I love fish. I grew up eating it every Friday, but that’s not why I like it. As I am one of five children and money was somewhat tight when I was young, the fish was often was bluefish. It was never salmon, sword, or anything fancy (this was before farming made salmon relatively cheap). Often, it was awful. The unfortunate truth about bluefish is that it spoils quickly.
During a summer vacation when I was about ten (or twelve, or fifteen; what’s memory but a skipping disk of old songs?) we stayed at the Engleside, a longstanding hotel on Long Beach Island, New Jersey. During the trip, my mother cooked many of our meals in the hotel room, which had a little stove top and a small fridge.
On day she went down to the other side of the island, where the sport fishermen dock their boats, talked to some talented (or lucky) fishermen, and bought dinner. I’ll never forget eating what she served. It tasted unlike anything I’d ever eaten before. I thought the sea had landed on my plate. I had a hard time believing my mother when she told me we were eating blue fish.
We don’t have to go to such lengths to get fresh fish. Every Saturday, there’s a greenmarket at Grand Army Plaza just up the block from us. One of its purveyors, Blue Moon Fish, has some of the best seafood in the city. They catch it during the week off of Long Island and sell it just days later. During the summer, we make weekly pilgrimages to their stand.
Today, it felt like summer so Santa Maria suggested that we indulge in one of our seafood extravaganzas. She biked to the market this morning and came back with three dozen little-neck clams, a pound of cleaned squid, and a pound of fluke. We were set for the day (our other favorite, mussels, aren’t in season yet).
We had the clams for lunch, over pasta, in this case spaghetti. I make a very basic, but very savory white clam sauce. I learned the recipe years ago when I worked as a clerk in a retail fish market, fine tuned it by reading Mark Bittman’s nifty paperback “Fish: The Complete Guide to Buying and Cooking," and refined it by eating exceptional versions of it at restaurants like Al Di La, which I’m pretty sure is where I got the idea to add mint to it.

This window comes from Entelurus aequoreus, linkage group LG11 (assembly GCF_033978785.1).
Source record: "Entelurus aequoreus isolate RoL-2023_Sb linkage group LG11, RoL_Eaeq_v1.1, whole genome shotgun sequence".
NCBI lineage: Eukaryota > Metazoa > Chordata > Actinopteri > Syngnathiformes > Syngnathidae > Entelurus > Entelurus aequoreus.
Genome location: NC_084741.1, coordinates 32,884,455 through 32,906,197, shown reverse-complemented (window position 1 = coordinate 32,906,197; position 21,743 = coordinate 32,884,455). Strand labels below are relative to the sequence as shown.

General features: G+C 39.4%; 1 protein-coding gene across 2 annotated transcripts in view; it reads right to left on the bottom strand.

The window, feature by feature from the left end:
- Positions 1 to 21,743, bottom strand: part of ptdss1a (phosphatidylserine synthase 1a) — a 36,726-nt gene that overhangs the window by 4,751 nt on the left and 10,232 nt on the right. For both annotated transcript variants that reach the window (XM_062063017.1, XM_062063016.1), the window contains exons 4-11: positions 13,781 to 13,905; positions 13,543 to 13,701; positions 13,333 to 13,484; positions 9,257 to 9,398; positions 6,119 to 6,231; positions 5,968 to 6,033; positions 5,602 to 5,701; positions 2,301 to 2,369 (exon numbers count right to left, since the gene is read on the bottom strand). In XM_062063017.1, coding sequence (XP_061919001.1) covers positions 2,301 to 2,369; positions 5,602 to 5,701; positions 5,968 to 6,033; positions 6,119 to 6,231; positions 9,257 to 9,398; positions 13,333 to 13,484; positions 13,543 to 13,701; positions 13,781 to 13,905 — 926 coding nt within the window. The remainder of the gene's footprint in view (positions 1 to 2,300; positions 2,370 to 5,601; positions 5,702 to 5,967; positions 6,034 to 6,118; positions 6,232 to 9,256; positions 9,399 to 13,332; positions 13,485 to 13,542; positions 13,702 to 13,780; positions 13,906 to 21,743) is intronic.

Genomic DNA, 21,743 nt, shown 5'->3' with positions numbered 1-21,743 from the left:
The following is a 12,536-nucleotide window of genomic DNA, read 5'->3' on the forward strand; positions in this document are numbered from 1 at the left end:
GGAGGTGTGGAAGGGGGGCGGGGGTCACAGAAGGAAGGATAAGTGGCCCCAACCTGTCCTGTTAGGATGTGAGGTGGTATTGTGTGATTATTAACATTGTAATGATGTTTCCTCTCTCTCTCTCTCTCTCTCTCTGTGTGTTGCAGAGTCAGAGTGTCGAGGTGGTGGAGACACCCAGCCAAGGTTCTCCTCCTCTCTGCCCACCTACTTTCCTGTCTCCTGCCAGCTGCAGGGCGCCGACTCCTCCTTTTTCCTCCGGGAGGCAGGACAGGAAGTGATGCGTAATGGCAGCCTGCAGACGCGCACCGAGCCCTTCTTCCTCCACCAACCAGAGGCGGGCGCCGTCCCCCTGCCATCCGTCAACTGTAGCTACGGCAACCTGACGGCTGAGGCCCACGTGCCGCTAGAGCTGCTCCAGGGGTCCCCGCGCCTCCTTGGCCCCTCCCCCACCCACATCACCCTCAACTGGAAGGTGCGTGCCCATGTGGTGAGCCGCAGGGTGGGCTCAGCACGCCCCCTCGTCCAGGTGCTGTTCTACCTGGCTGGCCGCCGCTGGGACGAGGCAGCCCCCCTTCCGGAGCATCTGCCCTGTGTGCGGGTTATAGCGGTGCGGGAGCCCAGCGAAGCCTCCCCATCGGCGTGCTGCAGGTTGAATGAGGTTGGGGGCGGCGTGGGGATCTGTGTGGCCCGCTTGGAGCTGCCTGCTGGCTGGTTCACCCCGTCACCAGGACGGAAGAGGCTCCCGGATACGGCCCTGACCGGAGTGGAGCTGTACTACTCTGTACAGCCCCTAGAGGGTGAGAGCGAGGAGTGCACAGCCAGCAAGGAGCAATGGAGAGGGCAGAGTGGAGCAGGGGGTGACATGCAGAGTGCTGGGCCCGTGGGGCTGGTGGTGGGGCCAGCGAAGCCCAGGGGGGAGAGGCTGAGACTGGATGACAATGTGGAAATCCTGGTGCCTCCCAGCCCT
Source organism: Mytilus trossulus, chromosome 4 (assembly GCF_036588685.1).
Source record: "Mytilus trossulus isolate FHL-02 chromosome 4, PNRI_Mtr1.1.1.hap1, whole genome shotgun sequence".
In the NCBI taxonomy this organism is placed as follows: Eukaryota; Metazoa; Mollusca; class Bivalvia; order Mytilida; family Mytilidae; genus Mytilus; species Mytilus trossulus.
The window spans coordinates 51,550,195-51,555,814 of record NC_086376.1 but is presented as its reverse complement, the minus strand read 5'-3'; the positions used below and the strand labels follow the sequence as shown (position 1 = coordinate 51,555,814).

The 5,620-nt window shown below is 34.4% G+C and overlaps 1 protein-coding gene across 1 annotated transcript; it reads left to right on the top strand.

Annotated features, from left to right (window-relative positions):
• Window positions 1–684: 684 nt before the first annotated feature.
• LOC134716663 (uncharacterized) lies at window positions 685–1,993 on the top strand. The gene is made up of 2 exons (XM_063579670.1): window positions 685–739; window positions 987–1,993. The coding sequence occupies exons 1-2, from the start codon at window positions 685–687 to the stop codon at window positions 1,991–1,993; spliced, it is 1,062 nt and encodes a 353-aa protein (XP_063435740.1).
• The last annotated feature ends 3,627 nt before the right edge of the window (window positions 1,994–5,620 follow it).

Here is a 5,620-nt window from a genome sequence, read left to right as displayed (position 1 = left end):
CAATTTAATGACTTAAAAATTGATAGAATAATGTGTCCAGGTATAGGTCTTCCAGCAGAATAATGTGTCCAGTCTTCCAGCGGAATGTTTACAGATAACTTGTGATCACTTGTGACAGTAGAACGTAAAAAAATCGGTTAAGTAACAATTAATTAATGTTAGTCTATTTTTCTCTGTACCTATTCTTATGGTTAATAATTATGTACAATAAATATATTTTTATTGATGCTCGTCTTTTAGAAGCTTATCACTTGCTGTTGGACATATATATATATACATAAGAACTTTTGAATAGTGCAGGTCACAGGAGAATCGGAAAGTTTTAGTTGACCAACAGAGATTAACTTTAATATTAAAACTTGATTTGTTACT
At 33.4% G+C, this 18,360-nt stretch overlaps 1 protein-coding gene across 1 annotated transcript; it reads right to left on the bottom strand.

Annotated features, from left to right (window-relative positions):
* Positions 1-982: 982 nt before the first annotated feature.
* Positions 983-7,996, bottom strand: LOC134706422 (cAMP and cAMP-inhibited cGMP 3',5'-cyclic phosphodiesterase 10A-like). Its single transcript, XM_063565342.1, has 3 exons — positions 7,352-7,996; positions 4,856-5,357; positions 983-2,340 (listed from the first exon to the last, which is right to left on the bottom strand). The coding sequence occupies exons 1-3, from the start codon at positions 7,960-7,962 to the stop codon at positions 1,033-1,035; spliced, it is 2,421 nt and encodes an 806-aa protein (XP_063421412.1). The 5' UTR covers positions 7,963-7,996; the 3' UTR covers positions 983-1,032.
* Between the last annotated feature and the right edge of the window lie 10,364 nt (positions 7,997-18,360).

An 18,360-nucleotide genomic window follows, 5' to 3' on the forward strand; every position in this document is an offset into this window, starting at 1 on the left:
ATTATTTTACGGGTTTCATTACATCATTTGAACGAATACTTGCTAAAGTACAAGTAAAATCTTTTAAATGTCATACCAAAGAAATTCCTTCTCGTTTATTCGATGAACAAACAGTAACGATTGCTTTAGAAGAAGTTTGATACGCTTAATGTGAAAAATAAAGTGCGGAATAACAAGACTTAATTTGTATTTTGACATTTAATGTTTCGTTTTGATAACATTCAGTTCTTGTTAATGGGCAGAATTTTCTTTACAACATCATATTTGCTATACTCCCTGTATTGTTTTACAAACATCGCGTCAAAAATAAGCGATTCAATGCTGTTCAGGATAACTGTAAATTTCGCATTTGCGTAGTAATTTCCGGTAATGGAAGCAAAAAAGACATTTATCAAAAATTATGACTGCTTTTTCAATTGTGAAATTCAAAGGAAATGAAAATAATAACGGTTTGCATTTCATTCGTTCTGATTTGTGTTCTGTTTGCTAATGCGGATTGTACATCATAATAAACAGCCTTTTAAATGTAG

There are countless ways to make this dish (The website for “The Sopranos” even has a recipe). Bittman’s blog has an enticing and slightly more sophisticated variation. He suggests making it without wine. I would try it if I wasn’t so happy with what I’ve been making it for years (and if I hadn’t, about a decade ago, made such a dry version of this dish for a small dinner party that my sister and her husband were prompted to ask when I placed their dinners before them, “where’s the sauce?).
I love the way my sauce tastes, and so does Santa Maria and Nina (Pinta, who normally eats everything, refused to try the dish today—maybe she’s been reading Bittman).
- Three dozen of the smallest little neck, or other hard-shell clam
- One chili pepper or a good shake of crushed red pepper
- Three or four cloves garlic, sliced in half lengthwise and then sliced thinly
- One cup or so of white wine
- A handful of fresh parsley, washed and minced
- A few leaves of basil, washed and chopped
- A few sprigs of mint, washed and chopped
Heat some olive oil in a stock pot.
Add the garlic and the pepper.
Cook just a few minutes.
Add the clams, the herbs, and the white wine and cover.
Cook until the clams open up, just a few minutes (give the pot a good shake every so often).
Serve over linguini or spaghetti.
Serves two to four.